It seems a bit strange to be flying a Cessna Skyhawk with a joystick. Can anyone recommend a good yoke and pedal set that works well with FS 2004? If it makes any difference, I'm running WinXP Home edition.
This is the most popular set of yoke and pedals.
Very cool, good luck.
Thanks RadarMan! Exactly what I was looking for!
I have both the CH yoke and pedal set and I am very pleased. I have about 100 hours in a 172 (about 900 total) and you will need to tweek the sensitivities to get it to have the right feel. I found that with them, I run FS2004 with the realizim factor cranked all the way up (including G force option) and you will have a very credible flight experience. Let me know if you are interested in how I have the sensitivites set.
Thanks Ron. It'll be a few weeks before I can purchase the yoke and pedals. I'll be very happy to know of how you have the sensitivities set. Eventually, I'd like to learn to fly real airplanes, so I'd like my simulator experience to be as close as possible to the real thing (realizing, of course, that a simulator like this can only go so far, but I'm really enjoying the experience anyway).
In addition to the lessons included with FS 2004, can you recommend a good book or two that will give me a head start in preparation for real flight training?
I would recommend the Jeppesen Private Pilot manual. You will also need the latest FAR/AIM. You can go to [http://www.jeppesen.com] or [http://www.sportys.com] to get them. The easy way to pass the FAA written test is with the Gleim books (also available at Sportys). They list all the questions and all the answers and include some instructional material. Do get the Jeppesen manual to suppliment. When you do start your flight training, try to fly at least twice a week. Once a week or less and you may never finish, twice a week and you will make real progress, and three times a week and you will be done in no time. Also, do start on your instrument rating right after you get your Private if you can. Don't wait until you scare yourself real bad (I did), or worse. Just a private and an airplane is a hobby, with an instrument rating it is real transportation.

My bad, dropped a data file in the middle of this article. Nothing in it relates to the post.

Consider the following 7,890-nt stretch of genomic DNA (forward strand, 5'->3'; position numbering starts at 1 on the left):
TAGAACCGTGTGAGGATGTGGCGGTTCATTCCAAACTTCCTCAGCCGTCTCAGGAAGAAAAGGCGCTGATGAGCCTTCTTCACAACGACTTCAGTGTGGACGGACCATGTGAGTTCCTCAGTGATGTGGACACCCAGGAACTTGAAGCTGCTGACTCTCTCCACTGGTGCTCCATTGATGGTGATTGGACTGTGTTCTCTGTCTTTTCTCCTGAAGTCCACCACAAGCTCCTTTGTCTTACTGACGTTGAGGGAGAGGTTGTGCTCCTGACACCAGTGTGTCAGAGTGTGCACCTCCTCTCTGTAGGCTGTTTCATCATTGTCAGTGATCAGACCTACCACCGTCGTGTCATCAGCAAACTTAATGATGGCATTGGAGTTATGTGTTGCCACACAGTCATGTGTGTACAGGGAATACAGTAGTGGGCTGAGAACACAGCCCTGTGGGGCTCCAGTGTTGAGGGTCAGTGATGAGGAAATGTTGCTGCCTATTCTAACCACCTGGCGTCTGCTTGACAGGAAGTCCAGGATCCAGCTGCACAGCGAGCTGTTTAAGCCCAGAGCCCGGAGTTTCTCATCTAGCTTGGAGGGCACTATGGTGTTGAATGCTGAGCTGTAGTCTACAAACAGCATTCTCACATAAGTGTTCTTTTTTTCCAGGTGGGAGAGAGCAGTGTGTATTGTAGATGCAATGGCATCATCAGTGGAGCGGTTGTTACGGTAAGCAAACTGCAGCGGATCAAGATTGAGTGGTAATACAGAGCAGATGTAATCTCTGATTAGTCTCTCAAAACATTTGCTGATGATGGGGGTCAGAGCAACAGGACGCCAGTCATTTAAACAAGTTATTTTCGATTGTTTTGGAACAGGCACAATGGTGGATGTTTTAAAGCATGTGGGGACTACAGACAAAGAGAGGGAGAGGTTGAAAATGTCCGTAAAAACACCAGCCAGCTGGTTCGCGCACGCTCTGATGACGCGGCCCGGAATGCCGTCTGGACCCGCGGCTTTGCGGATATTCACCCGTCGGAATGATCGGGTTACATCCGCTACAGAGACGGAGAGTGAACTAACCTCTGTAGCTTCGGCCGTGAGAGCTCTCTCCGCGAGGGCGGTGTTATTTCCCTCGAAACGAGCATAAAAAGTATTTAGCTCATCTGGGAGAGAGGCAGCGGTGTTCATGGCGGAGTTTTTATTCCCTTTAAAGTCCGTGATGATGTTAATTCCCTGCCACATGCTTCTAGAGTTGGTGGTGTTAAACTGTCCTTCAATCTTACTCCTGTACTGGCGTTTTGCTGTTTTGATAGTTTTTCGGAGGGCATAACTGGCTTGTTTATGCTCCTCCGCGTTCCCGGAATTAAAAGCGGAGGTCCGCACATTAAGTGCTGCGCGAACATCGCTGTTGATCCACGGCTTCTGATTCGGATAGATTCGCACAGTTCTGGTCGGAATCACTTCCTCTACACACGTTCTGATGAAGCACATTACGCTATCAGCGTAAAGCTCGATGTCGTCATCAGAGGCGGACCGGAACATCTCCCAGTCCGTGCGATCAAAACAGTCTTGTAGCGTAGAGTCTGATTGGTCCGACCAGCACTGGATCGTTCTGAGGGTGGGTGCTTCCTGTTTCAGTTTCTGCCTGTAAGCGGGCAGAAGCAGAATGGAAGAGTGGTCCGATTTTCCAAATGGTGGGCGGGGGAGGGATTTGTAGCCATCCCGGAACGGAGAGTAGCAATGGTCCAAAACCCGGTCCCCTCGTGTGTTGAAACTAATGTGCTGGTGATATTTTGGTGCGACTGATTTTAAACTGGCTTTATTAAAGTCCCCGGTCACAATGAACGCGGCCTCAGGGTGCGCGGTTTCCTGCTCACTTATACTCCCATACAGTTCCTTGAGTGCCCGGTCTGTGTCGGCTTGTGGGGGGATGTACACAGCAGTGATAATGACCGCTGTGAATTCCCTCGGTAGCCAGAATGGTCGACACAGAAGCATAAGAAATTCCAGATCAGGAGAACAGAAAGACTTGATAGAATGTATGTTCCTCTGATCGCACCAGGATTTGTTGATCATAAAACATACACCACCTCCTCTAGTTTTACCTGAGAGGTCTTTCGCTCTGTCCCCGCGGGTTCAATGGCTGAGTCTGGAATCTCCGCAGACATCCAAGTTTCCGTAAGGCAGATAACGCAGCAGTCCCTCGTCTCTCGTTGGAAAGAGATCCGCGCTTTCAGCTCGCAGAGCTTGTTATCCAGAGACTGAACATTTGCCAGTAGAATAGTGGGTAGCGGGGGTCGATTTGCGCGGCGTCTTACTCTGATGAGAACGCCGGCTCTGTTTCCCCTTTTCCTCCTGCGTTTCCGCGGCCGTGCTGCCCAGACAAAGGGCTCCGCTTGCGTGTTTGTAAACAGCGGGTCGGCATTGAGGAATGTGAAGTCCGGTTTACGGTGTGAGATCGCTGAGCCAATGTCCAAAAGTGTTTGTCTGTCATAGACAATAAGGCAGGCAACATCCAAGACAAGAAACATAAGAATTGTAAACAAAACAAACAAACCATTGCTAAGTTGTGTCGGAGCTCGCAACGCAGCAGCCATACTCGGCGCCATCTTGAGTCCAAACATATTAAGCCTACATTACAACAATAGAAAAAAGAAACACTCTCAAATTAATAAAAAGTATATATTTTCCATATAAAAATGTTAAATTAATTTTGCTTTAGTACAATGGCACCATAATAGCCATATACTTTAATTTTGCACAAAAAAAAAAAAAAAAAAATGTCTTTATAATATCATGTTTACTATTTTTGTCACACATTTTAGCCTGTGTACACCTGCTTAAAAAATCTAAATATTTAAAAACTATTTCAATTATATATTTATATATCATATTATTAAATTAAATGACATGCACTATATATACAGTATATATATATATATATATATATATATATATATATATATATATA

Thanks Ronald! I'll look into the resources you mentioned. I have another question for people here who are pilots, but I think I should start a new topic for that one.
I have both the CH yoke and pedal set and I am very pleased. ...[snip]... Let me know if you are interested in how I have the sensitivites set.
I didn't forget your generous offer...so I'm back! My CH USB yoke arrived today, and the rudder pedals are due to arrive tomorrow. I'm ready for your advice on the sensitivity settings.